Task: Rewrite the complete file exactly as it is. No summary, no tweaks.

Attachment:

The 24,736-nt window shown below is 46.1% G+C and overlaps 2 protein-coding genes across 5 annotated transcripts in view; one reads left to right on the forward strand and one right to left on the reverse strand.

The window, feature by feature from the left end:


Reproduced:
The 24,736-nt window shown below is 46.1% G+C and overlaps 2 protein-coding genes across 5 annotated transcripts in view; one reads left to right on the forward strand and one right to left on the reverse strand.

The window, feature by feature from the left end: